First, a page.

The residence in the sea,allotted to this immor- talized Upagupta, as a sort of king of the Naaga or dragon-spirits, could be explained by his reputation for supernatural power and his special association with Sindha or 'sea-salt,' his coming to Acoka by boat, and the connexion of his name with the conquest of Naaga-kings.(5) And Acoka himself is also credited with having become reborn as a Naaga. A slightly different and more humourous version of the legend of the popular Burmese saint, is given by Mr.Sc tt in his charming book on the Burmese. He relates(6) that ' Oopagoh' is condemned to existence as a water-god through having in his previous existence " carried off the clothes of a bather, and for this mischievous pleasantry is condemned to remain in his present quarters till Areemadehya (Maitreya) the next Buddha shall come. Then he will be set free and entering the Thenga (Saggha) will become a Rahan and attain Neh'ban(Nirvaa.na). He is a favourite subject for pictures, which represent him sitting under his brazen roof or on the stamp of a tree, eating out of an alms-bowl which he carries in his arms. Sometimes he is depicted gazing sideways up to the skies, where he seeks a place that is not polluted by corpses." (7) This version, however, does not indicate why 'Oopagoh' should be worshipped with such zeal by Burmese Buddhists; while the version given me by a learned Burman, as above noted, relates that the hero is a great Arahat who by his magical power has secured long life or immortality, and can confer luck.

1 Eitel's Dict, p.187.
2 Taaranaatha, fol. 11.
3 Butsu dso dsui, p.151.
4 Conf. my Buddhism of Tibet, p.120.
5 Burnouf's Intro., p.336. And his doings at Kashmir as above related.
6 The Burman,his Life and Notions, by Sway Yoe, I, 272.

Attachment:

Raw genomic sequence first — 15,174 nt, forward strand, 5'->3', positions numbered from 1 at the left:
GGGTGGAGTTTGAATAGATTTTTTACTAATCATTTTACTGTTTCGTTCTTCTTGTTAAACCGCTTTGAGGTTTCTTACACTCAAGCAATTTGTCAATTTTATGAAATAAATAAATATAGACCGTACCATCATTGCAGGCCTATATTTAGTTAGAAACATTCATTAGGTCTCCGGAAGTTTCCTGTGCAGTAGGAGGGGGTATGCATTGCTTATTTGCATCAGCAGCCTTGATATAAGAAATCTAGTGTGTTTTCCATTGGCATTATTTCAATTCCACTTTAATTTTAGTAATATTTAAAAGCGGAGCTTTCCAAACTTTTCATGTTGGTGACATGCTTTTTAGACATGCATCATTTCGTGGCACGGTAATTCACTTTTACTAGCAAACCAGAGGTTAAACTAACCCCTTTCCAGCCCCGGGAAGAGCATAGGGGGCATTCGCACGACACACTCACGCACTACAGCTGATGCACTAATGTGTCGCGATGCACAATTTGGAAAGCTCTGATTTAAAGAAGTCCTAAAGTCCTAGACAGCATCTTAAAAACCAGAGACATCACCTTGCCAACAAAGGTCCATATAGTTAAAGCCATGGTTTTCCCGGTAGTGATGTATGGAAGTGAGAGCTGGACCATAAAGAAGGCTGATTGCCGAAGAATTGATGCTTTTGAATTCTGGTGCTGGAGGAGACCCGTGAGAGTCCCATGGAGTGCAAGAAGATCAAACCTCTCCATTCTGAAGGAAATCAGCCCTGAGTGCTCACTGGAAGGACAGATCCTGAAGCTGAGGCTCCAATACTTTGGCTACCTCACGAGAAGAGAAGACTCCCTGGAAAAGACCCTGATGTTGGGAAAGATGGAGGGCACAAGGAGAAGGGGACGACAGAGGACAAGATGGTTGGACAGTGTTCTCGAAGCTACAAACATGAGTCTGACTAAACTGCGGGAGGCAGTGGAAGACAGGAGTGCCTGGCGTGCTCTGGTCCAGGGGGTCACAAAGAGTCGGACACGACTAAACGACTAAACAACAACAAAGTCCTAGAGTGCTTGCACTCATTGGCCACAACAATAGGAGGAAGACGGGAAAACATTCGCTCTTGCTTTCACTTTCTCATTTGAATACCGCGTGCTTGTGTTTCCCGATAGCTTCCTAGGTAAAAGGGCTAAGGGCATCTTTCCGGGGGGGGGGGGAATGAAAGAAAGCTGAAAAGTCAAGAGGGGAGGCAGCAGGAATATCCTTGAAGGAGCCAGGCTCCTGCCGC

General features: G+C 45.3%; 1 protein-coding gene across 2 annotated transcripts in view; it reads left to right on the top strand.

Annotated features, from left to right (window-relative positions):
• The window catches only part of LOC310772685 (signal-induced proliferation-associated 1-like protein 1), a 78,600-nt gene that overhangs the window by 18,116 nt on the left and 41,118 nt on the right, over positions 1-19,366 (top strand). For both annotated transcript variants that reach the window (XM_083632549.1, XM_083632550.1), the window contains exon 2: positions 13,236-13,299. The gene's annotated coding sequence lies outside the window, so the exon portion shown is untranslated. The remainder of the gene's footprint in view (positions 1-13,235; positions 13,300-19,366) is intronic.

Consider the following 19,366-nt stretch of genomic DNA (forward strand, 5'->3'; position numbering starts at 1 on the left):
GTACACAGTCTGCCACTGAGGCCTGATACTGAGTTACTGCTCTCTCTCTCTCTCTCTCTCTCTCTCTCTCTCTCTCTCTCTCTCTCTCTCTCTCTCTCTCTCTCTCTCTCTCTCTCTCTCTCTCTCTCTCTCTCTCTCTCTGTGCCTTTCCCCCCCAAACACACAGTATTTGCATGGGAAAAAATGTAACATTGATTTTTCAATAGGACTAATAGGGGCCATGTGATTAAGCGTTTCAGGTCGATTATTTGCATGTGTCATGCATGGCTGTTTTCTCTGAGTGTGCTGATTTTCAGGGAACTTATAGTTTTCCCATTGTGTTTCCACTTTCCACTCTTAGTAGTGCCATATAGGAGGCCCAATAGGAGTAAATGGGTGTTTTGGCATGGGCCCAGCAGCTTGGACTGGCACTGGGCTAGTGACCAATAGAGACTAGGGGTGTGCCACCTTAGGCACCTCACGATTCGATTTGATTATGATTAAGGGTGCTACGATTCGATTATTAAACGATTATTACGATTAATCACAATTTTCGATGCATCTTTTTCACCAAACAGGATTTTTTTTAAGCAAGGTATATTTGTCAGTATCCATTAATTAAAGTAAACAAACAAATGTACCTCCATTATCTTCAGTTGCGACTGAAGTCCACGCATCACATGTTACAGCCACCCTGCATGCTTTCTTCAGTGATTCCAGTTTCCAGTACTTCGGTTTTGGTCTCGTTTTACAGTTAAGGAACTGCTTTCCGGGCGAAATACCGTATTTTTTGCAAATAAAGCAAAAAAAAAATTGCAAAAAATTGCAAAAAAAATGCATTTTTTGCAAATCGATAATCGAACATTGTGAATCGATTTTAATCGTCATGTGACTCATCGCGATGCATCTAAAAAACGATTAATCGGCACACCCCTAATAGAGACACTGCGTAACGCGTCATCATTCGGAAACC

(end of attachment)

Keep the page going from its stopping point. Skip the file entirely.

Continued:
7 This reference to corpses may be compared with the Mathuraa incidents in his biography.

The Burmese festival in honour of this ' Upagu,' resembles somewhat the feast in honour of the great Indian Naaga king, mahaakaala, the 'Dai Koko' of the japanese Buddhists who also celebrated this festival in a somewhat similar manner, a leading feature of which is the treasure-boat of the Naaga dragou-spirits.(1)

It is held on the last day of the Buddhist Lent or Var.sa (Waas), at the end of the rainy season, about October. All the houses are ablaze with lamps and nearly every Burman builds a tiny boat, decorates it with flowers, illuminates it and then launches it on the river, with music, and the prayer that it may be carried on to 'Upagu,' and bring back to them the luck-giving saint-a procedure which recalls the incident of Acoka sending boats to bring Upagupta, the saintly interpreter of the Law, which confe s religious fortune.

The effect of this miniature flotilla is often very fine. A thousand tiny specks of light dancing on the dark bosom of the waters. During the night all eagerly expect to have the good fortune of a visit from the 'Upagu' somewhat like the visit of Santa Claus (St. Nicholas) on Christmas eve; for those who are thus favoured are endowed with long life and good luck. On such occasions many clandestinely sprinkle water on their door steps for good luck in pretence that the water-god has paid them a visit. Such seems to be the popular hero-worship in Burma, now-a-days, accorded to the great High Priest of Aclka.

1 W.Anderson's Catalogue of Chinese and Japanese paintings in the British Museum, p. 38.

Source: Journal, Asiatic Society of Bengal Vol.1151. Part 1.